It is now my poster child for lousy advertising on the Web.
The ad is beautiful in its simplicity and it serves its purpose -- but only to an extent. It enticed me to click through, and the splash page enticed me to click through further. But when I got to the Web site, the experience ended with a bone-rattling thud. I was forcefully (and, I might add, brutally) thrown out of the "ad" and onto the "site," and the experience couldn't have been more jarring.
It's a 10-second clip in a 30-second slot. Would BlackBerry purchase a 30-second TV spot, only to run a 10-second ad? Certainly not.
So why would the company spend thousands on fabulous Web creative, only to dramatically fumble the ball? The obvious answer is that neither the client (BlackBerry) nor the agency was aware that they were doing it.
And that, I believe, sums up exactly what is wrong with advertising on the Web.
Let me explain.
The BlackBerry Pearl ad read: "How to live a remarkable life with an amazing new smart phone," and it showed an image of a man named Richard Wright, "Modernist Auction House Owner."
The background of the ad was black, with a purple border. It was nicely produced, clean, and piqued my interest about this Richard Wright fellow. I had to know more! So I rolled over the ad, and I saw a splash page:
Again on a black background, the BlackBerry Pearl itself showed a picture of Douglas Coupland, headed "Douglas Coupland's life." Next to the photo, the text read, "Generation X Author. Screenwriter."
Now, it just so happens that I like Douglas Coupland (I'm sure the creative agency behind the ad knew I would). And I am Generation X. (They really have my number.) So far, big points were due to BlackBerry and its agency.
The resulting micro-site was painfully slow to load, but perhaps that was the cost of style -- the site was lush, smart and hip. I craved more information about the BlackBerry. Where could I get this fetish object? How could I satisfy the cravings of my monkey-brain (that part of the brain that makes snap decisions without input from the high-consideration, conscious self)?
Bottom line: I wanted that dark, beautiful Pearl. Where could I get it? Best Buy? Cingular? I clicked the "Where to Buy" link.
Thud. I could almost smell the odor of over-heated plastic as I clicked through to the resulting landing page and the experience melted down. The moody, dark Pearl experience had disappeared. Suddenly, I was on a white page with bright blue and green borders. The screen on the phone in the center of the page showed a blue sky with fluffy, puffy white clouds.
Where was the brooding Douglas Coupland? What happened to modernism and auction houses? Where was the regal black and purple?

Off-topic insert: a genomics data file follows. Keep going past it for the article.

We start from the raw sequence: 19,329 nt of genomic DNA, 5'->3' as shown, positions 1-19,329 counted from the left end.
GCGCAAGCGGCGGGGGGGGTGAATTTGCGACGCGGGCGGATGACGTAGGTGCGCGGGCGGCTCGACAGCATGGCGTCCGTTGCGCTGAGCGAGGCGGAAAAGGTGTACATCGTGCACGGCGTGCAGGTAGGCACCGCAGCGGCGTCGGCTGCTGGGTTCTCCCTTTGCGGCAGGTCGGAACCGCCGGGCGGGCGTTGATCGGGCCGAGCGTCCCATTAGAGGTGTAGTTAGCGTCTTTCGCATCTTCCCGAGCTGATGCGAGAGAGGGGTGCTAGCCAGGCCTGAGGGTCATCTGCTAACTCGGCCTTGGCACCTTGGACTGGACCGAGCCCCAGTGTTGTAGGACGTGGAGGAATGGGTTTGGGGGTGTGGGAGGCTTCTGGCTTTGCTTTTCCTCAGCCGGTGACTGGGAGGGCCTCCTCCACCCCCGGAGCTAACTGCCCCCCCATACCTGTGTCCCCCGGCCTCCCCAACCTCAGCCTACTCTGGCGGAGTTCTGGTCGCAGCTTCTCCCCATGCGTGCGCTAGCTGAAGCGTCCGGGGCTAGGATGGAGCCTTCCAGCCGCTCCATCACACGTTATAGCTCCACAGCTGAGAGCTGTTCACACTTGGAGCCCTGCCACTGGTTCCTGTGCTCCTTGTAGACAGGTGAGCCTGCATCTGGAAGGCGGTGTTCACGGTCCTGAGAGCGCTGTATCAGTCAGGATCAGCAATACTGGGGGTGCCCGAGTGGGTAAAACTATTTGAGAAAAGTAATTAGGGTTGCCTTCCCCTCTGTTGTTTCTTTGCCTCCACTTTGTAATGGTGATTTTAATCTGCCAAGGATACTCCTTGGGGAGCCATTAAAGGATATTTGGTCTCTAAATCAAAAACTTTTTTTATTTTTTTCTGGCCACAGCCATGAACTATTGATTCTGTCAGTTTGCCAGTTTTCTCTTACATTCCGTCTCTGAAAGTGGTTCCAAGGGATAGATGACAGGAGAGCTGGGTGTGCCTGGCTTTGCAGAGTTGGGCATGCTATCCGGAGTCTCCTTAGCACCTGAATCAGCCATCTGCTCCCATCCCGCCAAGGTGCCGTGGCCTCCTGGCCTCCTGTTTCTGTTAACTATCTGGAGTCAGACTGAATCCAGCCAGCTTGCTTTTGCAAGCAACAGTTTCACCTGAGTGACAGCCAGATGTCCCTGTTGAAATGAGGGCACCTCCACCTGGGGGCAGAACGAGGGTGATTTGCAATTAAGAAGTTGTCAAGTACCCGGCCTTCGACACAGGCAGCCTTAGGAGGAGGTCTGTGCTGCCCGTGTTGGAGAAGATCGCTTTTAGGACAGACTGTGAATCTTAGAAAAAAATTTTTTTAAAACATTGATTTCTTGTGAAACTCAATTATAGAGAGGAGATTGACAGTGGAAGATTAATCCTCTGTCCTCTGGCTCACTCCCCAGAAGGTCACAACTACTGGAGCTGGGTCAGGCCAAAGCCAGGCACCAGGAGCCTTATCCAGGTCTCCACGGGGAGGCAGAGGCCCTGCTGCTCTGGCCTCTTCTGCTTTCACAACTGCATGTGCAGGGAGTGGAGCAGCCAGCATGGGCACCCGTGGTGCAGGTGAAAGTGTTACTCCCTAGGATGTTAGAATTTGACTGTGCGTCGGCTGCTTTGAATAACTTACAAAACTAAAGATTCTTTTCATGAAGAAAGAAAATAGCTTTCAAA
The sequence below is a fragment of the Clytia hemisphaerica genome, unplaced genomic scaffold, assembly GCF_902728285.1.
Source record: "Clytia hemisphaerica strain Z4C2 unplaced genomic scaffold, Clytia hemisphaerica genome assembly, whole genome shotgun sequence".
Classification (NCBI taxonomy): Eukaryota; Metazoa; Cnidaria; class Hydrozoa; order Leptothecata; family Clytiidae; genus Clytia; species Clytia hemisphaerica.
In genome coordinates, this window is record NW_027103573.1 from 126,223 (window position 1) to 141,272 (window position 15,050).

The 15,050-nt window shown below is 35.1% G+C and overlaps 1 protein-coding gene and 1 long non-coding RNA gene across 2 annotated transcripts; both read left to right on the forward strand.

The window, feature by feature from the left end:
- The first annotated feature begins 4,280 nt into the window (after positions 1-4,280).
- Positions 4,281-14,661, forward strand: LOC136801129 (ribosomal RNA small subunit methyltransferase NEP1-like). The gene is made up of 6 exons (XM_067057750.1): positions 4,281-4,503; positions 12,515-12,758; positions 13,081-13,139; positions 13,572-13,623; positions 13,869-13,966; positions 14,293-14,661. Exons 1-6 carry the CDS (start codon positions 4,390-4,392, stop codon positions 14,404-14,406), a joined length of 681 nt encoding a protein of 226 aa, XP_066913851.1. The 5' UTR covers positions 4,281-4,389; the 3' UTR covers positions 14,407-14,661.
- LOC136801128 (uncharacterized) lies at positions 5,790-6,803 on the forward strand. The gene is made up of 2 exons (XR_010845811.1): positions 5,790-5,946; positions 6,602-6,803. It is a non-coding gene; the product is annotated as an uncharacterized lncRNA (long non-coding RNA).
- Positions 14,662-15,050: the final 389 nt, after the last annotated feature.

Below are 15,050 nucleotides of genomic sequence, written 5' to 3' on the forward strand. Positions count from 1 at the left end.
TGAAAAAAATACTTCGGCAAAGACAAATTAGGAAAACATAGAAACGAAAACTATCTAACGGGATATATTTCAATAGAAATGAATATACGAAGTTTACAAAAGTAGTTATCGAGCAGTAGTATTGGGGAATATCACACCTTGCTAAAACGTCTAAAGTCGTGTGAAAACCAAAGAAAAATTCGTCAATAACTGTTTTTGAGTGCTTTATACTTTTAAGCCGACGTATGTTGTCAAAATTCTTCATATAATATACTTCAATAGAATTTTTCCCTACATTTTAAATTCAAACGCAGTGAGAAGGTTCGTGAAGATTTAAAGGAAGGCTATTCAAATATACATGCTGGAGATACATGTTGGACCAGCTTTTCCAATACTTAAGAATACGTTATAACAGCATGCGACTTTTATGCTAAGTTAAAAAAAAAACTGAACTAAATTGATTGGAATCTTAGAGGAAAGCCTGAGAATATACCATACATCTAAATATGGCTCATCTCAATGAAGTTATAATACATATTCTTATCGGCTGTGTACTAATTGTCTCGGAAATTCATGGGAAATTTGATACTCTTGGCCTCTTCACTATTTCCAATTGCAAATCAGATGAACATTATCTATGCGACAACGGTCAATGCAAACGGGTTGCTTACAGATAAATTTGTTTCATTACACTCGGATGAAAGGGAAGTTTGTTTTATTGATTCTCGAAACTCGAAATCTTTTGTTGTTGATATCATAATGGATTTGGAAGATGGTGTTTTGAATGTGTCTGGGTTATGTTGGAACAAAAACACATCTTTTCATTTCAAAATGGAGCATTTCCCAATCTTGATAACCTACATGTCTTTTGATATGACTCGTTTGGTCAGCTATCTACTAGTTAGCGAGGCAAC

Not to mention, for the moment, that this page did not even answer the question "Where to buy..."
I can only describe the painful disappointment of that page by asking you to remember that day in grade school when you were allowed to watch a movie in the gymnasium because the weather was too wet for recess. A movie! At school! You were mesmerized by an overly emotional rendition of American patriot Johnny Tremain, and the world disappeared.
Alas, due to poor maintenance or the vagaries of fate, the image suddenly froze on the screen as the film melted through, in front of your very eyes, leading to the unhappy "fwap, fwap, fwap" sound of the uptake reel slapping the ruined film against the projector housing.
One minute you were fully caught up in the dangerous world of the American Revolution, ready to fight for your country. The next, you were blinking in the fluorescent lights of a dingy gym. The disconnect was disheartening.
Back then, I trudged sadly back to my classroom... just as I turned crabbily back to my "real" work when the BlackBerry ad disappointed.
So here's my challenge to BlackBerry, its creative team, and every other online advertiser who creates an ad without creating an entire experience: Fix this problem.
Let's learn to create a smooth interactive experience where a customer is engaged from the first impression through the entire interaction. Let's not drop the customer on the existing site and assume it's up to the "site guys" to conclude the sale. Let's stop justifying the disconnect by saying that Agency A created the ad and Agency B created the page within the site. Let's stop complaining that the folks who handle merchandising won't give us real estate on the page to make the connection between the ad and the site.
Let's just learn to work together and fix the problem.
If a client asked a creative agency to produce a 30-second spot, and they produced a beautiful 10-second reel, the agency would be fired. It's time we raised the bar on our online advertising efforts. Our consumers will thank us.